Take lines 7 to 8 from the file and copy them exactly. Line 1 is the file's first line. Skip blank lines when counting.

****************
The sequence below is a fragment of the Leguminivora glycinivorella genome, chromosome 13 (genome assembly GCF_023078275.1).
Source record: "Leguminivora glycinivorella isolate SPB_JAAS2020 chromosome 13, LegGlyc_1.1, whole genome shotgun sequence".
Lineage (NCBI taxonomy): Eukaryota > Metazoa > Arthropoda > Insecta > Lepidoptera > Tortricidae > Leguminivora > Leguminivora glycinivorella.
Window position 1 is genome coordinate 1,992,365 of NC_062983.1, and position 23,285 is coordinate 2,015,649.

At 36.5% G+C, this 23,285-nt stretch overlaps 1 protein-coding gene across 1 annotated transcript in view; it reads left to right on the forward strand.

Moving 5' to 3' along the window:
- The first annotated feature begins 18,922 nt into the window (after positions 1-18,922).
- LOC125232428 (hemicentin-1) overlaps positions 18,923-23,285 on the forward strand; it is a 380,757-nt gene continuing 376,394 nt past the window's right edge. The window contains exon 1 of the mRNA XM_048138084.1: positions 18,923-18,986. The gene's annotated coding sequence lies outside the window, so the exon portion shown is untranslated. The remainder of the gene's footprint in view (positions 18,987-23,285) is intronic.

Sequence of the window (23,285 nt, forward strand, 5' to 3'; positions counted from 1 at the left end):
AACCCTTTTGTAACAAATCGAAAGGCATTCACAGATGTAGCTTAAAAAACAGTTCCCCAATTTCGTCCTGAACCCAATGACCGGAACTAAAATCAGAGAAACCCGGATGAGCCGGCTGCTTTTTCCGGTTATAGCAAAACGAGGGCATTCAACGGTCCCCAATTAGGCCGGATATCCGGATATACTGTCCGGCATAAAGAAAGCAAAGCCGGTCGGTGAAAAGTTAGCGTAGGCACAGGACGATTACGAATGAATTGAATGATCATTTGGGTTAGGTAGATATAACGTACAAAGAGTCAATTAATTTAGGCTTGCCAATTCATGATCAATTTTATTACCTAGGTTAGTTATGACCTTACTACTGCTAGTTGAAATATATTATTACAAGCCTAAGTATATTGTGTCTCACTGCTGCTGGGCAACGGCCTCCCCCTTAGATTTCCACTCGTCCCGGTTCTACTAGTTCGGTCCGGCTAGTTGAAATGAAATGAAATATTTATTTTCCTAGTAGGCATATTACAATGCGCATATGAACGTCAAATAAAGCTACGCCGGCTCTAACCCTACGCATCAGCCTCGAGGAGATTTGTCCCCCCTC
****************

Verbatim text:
- The first annotated feature begins 18,922 nt into the window (after positions 1-18,922).
- LOC125232428 (hemicentin-1) overlaps positions 18,923-23,285 on the forward strand; it is a 380,757-nt gene continuing 376,394 nt past the window's right edge. The window contains exon 1 of the mRNA XM_048138084.1: positions 18,923-18,986. The gene's annotated coding sequence lies outside the window, so the exon portion shown is untranslated. The remainder of the gene's footprint in view (positions 18,987-23,285) is intronic.